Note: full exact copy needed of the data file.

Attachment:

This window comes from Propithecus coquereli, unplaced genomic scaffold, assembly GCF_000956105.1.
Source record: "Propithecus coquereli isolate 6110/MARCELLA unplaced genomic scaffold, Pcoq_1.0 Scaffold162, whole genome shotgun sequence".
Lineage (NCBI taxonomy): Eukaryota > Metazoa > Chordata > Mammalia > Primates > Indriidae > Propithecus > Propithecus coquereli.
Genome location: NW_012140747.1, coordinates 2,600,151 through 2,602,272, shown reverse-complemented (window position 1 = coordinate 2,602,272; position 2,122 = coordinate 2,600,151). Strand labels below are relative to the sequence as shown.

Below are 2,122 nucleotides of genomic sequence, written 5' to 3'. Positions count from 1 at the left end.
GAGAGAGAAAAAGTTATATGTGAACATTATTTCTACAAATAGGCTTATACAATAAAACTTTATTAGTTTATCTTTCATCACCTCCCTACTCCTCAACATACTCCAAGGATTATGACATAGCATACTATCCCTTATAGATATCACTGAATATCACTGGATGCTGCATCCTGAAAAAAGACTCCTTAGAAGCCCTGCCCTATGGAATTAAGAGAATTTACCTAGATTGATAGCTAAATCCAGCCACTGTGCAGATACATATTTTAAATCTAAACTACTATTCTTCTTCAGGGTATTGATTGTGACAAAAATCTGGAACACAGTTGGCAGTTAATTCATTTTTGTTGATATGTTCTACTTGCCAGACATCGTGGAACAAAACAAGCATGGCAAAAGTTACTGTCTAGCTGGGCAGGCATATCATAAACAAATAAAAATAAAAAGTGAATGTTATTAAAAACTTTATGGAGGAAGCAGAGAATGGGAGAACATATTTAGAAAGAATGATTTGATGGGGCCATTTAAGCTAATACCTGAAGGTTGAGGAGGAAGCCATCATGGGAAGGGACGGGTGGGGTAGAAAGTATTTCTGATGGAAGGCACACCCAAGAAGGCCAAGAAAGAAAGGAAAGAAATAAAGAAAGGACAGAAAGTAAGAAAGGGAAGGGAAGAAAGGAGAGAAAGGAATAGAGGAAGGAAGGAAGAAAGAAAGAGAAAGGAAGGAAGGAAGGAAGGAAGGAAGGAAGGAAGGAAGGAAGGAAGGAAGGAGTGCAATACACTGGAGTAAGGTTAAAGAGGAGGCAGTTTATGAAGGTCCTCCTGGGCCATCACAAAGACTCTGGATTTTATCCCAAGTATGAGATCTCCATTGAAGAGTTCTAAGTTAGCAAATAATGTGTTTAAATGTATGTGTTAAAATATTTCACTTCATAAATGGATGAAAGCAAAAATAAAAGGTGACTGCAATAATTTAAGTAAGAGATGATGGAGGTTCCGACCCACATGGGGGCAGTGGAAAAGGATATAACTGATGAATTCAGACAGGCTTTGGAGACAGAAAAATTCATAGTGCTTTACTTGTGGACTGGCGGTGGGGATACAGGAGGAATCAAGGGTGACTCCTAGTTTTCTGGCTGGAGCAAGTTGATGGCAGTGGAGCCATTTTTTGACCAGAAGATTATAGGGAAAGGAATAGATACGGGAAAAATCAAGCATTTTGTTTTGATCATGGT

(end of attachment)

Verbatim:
This window comes from Propithecus coquereli, unplaced genomic scaffold, assembly GCF_000956105.1.
Source record: "Propithecus coquereli isolate 6110/MARCELLA unplaced genomic scaffold, Pcoq_1.0 Scaffold162, whole genome shotgun sequence".
Lineage (NCBI taxonomy): Eukaryota > Metazoa > Chordata > Mammalia > Primates > Indriidae > Propithecus > Propithecus coquereli.
Genome location: NW_012140747.1, coordinates 2,600,151 through 2,602,272, shown reverse-complemented (window position 1 = coordinate 2,602,272; position 2,122 = coordinate 2,600,151). Strand labels below are relative to the sequence as shown.

Below are 2,122 nucleotides of genomic sequence, written 5' to 3'. Positions count from 1 at the left end.
GAGAGAGAAAAAGTTATATGTGAACATTATTTCTACAAATAGGCTTATACAATAAAACTTTATTAGTTTATCTTTCATCACCTCCCTACTCCTCAACATACTCCAAGGATTATGACATAGCATACTATCCCTTATAGATATCACTGAATATCACTGGATGCTGCATCCTGAAAAAAGACTCCTTAGAAGCCCTGCCCTATGGAATTAAGAGAATTTACCTAGATTGATAGCTAAATCCAGCCACTGTGCAGATACATATTTTAAATCTAAACTACTATTCTTCTTCAGGGTATTGATTGTGACAAAAATCTGGAACACAGTTGGCAGTTAATTCATTTTTGTTGATATGTTCTACTTGCCAGACATCGTGGAACAAAACAAGCATGGCAAAAGTTACTGTCTAGCTGGGCAGGCATATCATAAACAAATAAAAATAAAAAGTGAATGTTATTAAAAACTTTATGGAGGAAGCAGAGAATGGGAGAACATATTTAGAAAGAATGATTTGATGGGGCCATTTAAGCTAATACCTGAAGGTTGAGGAGGAAGCCATCATGGGAAGGGACGGGTGGGGTAGAAAGTATTTCTGATGGAAGGCACACCCAAGAAGGCCAAGAAAGAAAGGAAAGAAATAAAGAAAGGACAGAAAGTAAGAAAGGGAAGGGAAGAAAGGAGAGAAAGGAATAGAGGAAGGAAGGAAGAAAGAAAGAGAAAGGAAGGAAGGAAGGAAGGAAGGAAGGAAGGAAGGAAGGAAGGAAGGAAGGAGTGCAATACACTGGAGTAAGGTTAAAGAGGAGGCAGTTTATGAAGGTCCTCCTGGGCCATCACAAAGACTCTGGATTTTATCCCAAGTATGAGATCTCCATTGAAGAGTTCTAAGTTAGCAAATAATGTGTTTAAATGTATGTGTTAAAATATTTCACTTCATAAATGGATGAAAGCAAAAATAAAAGGTGACTGCAATAATTTAAGTAAGAGATGATGGAGGTTCCGACCCACATGGGGGCAGTGGAAAAGGATATAACTGATGAATTCAGACAGGCTTTGGAGACAGAAAAATTCATAGTGCTTTACTTGTGGACTGGCGGTGGGGATACAGGAGGAATCAAGGGTGACTCCTAGTTTTCTGGCTGGAGCAAGTTGATGGCAGTGGAGCCATTTTTTGACCAGAAGATTATAGGGAAAGGAATAGATACGGGAAAAATCAAGCATTTTGTTTTGATCATGGT